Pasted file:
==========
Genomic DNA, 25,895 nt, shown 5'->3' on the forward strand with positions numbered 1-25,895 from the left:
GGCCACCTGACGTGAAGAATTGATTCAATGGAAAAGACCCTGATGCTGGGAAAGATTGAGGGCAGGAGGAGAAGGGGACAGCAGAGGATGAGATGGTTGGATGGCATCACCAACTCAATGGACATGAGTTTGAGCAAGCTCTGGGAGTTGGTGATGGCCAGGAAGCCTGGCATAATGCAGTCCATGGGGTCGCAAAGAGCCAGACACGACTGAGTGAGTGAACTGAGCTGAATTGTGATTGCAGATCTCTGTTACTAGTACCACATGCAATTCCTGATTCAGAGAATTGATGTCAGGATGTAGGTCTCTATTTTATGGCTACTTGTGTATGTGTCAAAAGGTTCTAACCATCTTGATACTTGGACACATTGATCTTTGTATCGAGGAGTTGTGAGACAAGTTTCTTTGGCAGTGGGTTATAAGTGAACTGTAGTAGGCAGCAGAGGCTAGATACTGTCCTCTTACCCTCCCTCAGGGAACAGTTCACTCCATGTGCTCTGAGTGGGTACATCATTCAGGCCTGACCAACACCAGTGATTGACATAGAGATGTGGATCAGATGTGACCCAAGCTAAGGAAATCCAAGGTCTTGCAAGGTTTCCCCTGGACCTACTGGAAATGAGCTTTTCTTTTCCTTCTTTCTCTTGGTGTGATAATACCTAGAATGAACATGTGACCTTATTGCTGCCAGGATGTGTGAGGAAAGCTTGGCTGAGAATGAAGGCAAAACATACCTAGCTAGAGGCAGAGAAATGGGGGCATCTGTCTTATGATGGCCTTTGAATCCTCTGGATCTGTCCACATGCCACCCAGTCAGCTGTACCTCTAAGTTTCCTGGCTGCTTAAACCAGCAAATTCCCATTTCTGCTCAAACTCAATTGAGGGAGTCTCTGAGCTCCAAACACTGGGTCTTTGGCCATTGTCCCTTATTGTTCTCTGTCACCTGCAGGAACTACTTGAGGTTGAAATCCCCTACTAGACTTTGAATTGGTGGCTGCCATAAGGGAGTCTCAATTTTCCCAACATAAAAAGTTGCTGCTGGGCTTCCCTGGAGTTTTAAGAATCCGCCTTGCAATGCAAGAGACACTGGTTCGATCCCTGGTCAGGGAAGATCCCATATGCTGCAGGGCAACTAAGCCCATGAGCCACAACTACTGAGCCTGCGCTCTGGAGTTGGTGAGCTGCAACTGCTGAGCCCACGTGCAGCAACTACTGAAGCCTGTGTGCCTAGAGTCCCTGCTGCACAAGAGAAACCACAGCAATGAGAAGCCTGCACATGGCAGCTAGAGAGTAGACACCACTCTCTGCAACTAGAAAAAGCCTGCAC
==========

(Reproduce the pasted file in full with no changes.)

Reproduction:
Genomic DNA, 25,895 nt, shown 5'->3' on the forward strand with positions numbered 1-25,895 from the left:
GGCCACCTGACGTGAAGAATTGATTCAATGGAAAAGACCCTGATGCTGGGAAAGATTGAGGGCAGGAGGAGAAGGGGACAGCAGAGGATGAGATGGTTGGATGGCATCACCAACTCAATGGACATGAGTTTGAGCAAGCTCTGGGAGTTGGTGATGGCCAGGAAGCCTGGCATAATGCAGTCCATGGGGTCGCAAAGAGCCAGACACGACTGAGTGAGTGAACTGAGCTGAATTGTGATTGCAGATCTCTGTTACTAGTACCACATGCAATTCCTGATTCAGAGAATTGATGTCAGGATGTAGGTCTCTATTTTATGGCTACTTGTGTATGTGTCAAAAGGTTCTAACCATCTTGATACTTGGACACATTGATCTTTGTATCGAGGAGTTGTGAGACAAGTTTCTTTGGCAGTGGGTTATAAGTGAACTGTAGTAGGCAGCAGAGGCTAGATACTGTCCTCTTACCCTCCCTCAGGGAACAGTTCACTCCATGTGCTCTGAGTGGGTACATCATTCAGGCCTGACCAACACCAGTGATTGACATAGAGATGTGGATCAGATGTGACCCAAGCTAAGGAAATCCAAGGTCTTGCAAGGTTTCCCCTGGACCTACTGGAAATGAGCTTTTCTTTTCCTTCTTTCTCTTGGTGTGATAATACCTAGAATGAACATGTGACCTTATTGCTGCCAGGATGTGTGAGGAAAGCTTGGCTGAGAATGAAGGCAAAACATACCTAGCTAGAGGCAGAGAAATGGGGGCATCTGTCTTATGATGGCCTTTGAATCCTCTGGATCTGTCCACATGCCACCCAGTCAGCTGTACCTCTAAGTTTCCTGGCTGCTTAAACCAGCAAATTCCCATTTCTGCTCAAACTCAATTGAGGGAGTCTCTGAGCTCCAAACACTGGGTCTTTGGCCATTGTCCCTTATTGTTCTCTGTCACCTGCAGGAACTACTTGAGGTTGAAATCCCCTACTAGACTTTGAATTGGTGGCTGCCATAAGGGAGTCTCAATTTTCCCAACATAAAAAGTTGCTGCTGGGCTTCCCTGGAGTTTTAAGAATCCGCCTTGCAATGCAAGAGACACTGGTTCGATCCCTGGTCAGGGAAGATCCCATATGCTGCAGGGCAACTAAGCCCATGAGCCACAACTACTGAGCCTGCGCTCTGGAGTTGGTGAGCTGCAACTGCTGAGCCCACGTGCAGCAACTACTGAAGCCTGTGTGCCTAGAGTCCCTGCTGCACAAGAGAAACCACAGCAATGAGAAGCCTGCACATGGCAGCTAGAGAGTAGACACCACTCTCTGCAACTAGAAAAAGCCTGCAC